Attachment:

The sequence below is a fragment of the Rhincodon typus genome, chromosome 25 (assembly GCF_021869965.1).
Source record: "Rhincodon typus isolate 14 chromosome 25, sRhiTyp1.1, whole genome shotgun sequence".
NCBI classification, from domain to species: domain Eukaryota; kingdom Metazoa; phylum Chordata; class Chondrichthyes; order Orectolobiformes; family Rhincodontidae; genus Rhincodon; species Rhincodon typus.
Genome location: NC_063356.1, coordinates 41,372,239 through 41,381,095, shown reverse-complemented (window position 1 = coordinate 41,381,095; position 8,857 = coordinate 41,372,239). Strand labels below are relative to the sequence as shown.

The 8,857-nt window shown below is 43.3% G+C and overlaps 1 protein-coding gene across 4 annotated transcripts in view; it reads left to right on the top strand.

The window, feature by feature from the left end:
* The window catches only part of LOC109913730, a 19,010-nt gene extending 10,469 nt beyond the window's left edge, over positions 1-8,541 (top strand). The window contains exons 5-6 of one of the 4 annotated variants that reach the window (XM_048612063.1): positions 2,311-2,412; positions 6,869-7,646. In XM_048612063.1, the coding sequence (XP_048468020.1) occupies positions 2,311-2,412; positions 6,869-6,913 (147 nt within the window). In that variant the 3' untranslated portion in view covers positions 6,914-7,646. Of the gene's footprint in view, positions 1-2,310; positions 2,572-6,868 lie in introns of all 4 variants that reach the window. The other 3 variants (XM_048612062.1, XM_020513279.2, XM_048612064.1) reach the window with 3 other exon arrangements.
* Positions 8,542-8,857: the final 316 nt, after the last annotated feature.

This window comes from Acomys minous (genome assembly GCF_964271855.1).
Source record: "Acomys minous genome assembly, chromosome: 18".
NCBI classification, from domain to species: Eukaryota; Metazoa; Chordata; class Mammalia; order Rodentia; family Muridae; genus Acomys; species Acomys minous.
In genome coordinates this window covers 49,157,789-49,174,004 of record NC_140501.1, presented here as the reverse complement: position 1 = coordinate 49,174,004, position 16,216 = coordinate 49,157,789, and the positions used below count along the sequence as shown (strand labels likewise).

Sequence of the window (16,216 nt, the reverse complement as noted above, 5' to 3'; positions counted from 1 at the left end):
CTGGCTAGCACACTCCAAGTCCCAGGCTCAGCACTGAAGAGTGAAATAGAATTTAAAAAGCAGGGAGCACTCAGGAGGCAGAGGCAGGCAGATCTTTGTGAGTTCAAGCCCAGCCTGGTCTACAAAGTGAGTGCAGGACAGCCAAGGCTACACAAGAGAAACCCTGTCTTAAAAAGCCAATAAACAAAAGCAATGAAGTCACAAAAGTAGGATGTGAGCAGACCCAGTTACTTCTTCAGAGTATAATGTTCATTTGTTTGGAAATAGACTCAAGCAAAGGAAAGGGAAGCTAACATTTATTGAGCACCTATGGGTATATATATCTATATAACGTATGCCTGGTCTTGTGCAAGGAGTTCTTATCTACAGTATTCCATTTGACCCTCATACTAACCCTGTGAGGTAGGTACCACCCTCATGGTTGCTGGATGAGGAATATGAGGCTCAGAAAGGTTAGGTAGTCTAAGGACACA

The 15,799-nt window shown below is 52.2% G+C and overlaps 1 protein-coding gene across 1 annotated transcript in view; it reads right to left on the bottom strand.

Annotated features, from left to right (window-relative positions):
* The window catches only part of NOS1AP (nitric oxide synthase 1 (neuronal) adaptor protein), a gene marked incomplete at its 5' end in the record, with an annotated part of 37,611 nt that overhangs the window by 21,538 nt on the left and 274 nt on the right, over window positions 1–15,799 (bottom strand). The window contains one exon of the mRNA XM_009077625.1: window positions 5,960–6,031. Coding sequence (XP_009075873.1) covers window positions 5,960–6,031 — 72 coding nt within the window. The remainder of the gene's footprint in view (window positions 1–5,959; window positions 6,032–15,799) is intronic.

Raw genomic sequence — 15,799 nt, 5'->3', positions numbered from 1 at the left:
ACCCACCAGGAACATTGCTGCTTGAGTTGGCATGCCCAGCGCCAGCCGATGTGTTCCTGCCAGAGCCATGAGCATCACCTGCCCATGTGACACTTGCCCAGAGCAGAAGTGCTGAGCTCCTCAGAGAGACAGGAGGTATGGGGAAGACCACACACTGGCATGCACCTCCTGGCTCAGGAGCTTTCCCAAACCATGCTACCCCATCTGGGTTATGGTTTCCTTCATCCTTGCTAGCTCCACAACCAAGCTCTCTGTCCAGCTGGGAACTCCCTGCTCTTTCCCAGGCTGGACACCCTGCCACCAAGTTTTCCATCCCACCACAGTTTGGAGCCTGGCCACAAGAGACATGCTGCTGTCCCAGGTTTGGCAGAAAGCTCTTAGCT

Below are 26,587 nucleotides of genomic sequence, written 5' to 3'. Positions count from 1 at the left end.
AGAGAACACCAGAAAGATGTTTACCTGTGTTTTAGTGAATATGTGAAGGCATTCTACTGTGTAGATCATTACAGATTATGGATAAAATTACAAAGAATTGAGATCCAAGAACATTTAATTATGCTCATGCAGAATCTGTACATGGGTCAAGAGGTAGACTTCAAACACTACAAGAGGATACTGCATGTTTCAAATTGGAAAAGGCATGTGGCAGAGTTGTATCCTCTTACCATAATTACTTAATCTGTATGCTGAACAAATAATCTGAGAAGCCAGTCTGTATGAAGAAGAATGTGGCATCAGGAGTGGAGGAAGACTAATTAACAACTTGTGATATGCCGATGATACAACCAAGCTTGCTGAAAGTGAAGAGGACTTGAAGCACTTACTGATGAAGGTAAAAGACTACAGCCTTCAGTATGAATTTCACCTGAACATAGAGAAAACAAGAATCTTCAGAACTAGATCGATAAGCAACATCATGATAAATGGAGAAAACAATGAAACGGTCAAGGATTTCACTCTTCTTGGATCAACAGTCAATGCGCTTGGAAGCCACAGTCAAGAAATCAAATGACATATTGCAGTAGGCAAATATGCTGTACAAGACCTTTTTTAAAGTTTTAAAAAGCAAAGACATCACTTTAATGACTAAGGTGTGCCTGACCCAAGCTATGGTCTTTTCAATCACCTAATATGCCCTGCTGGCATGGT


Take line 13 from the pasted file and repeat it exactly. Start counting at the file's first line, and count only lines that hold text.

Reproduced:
Sequence of the window (16,216 nt, the reverse complement as noted above, 5' to 3'; positions counted from 1 at the left end):